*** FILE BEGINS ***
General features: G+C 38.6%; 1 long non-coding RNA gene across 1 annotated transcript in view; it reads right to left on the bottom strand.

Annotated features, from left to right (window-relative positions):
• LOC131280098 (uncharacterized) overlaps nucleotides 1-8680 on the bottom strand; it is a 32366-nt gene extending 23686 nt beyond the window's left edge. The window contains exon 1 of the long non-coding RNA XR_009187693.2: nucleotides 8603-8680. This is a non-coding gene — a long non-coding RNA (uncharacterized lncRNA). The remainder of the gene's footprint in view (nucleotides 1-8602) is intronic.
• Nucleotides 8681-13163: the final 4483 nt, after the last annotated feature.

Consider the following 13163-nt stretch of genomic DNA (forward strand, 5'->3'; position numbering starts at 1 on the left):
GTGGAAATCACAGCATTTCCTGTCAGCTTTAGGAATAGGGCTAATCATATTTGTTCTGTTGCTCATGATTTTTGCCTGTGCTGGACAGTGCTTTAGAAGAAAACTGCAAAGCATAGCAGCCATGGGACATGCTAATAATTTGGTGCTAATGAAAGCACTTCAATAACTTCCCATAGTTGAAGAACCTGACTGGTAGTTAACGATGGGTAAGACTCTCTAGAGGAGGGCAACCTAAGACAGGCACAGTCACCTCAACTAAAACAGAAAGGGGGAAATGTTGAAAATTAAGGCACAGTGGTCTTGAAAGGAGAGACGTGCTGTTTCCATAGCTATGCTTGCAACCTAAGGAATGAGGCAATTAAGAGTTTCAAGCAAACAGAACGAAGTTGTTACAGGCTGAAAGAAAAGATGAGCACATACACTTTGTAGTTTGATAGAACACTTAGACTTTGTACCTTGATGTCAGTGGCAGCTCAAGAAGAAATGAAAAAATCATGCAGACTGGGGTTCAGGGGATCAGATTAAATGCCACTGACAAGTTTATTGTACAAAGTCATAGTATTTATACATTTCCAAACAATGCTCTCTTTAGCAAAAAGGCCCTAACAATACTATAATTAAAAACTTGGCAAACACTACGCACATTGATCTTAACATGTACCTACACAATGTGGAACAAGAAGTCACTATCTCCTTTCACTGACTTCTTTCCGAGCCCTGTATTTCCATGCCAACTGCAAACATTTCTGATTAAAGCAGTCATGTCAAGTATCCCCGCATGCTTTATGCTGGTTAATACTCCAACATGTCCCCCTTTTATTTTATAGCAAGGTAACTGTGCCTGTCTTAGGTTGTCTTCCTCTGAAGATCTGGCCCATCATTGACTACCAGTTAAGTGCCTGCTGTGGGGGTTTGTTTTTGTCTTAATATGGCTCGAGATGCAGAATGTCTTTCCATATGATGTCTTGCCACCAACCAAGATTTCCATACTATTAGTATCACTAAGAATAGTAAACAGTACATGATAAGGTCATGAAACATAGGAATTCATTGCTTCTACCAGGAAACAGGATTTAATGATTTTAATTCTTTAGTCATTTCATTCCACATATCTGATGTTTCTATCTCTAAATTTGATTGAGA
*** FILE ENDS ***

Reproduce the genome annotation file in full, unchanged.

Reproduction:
General features: G+C 38.6%; 1 long non-coding RNA gene across 1 annotated transcript in view; it reads right to left on the bottom strand.

Annotated features, from left to right (window-relative positions):
• LOC131280098 (uncharacterized) overlaps nucleotides 1-8680 on the bottom strand; it is a 32366-nt gene extending 23686 nt beyond the window's left edge. The window contains exon 1 of the long non-coding RNA XR_009187693.2: nucleotides 8603-8680. This is a non-coding gene — a long non-coding RNA (uncharacterized lncRNA). The remainder of the gene's footprint in view (nucleotides 1-8602) is intronic.
• Nucleotides 8681-13163: the final 4483 nt, after the last annotated feature.

Consider the following 13163-nt stretch of genomic DNA (forward strand, 5'->3'; position numbering starts at 1 on the left):
GTGGAAATCACAGCATTTCCTGTCAGCTTTAGGAATAGGGCTAATCATATTTGTTCTGTTGCTCATGATTTTTGCCTGTGCTGGACAGTGCTTTAGAAGAAAACTGCAAAGCATAGCAGCCATGGGACATGCTAATAATTTGGTGCTAATGAAAGCACTTCAATAACTTCCCATAGTTGAAGAACCTGACTGGTAGTTAACGATGGGTAAGACTCTCTAGAGGAGGGCAACCTAAGACAGGCACAGTCACCTCAACTAAAACAGAAAGGGGGAAATGTTGAAAATTAAGGCACAGTGGTCTTGAAAGGAGAGACGTGCTGTTTCCATAGCTATGCTTGCAACCTAAGGAATGAGGCAATTAAGAGTTTCAAGCAAACAGAACGAAGTTGTTACAGGCTGAAAGAAAAGATGAGCACATACACTTTGTAGTTTGATAGAACACTTAGACTTTGTACCTTGATGTCAGTGGCAGCTCAAGAAGAAATGAAAAAATCATGCAGACTGGGGTTCAGGGGATCAGATTAAATGCCACTGACAAGTTTATTGTACAAAGTCATAGTATTTATACATTTCCAAACAATGCTCTCTTTAGCAAAAAGGCCCTAACAATACTATAATTAAAAACTTGGCAAACACTACGCACATTGATCTTAACATGTACCTACACAATGTGGAACAAGAAGTCACTATCTCCTTTCACTGACTTCTTTCCGAGCCCTGTATTTCCATGCCAACTGCAAACATTTCTGATTAAAGCAGTCATGTCAAGTATCCCCGCATGCTTTATGCTGGTTAATACTCCAACATGTCCCCCTTTTATTTTATAGCAAGGTAACTGTGCCTGTCTTAGGTTGTCTTCCTCTGAAGATCTGGCCCATCATTGACTACCAGTTAAGTGCCTGCTGTGGGGGTTTGTTTTTGTCTTAATATGGCTCGAGATGCAGAATGTCTTTCCATATGATGTCTTGCCACCAACCAAGATTTCCATACTATTAGTATCACTAAGAATAGTAAACAGTACATGATAAGGTCATGAAACATAGGAATTCATTGCTTCTACCAGGAAACAGGATTTAATGATTTTAATTCTTTAGTCATTTCATTCCACATATCTGATGTTTCTATCTCTAAATTTGATTGAGA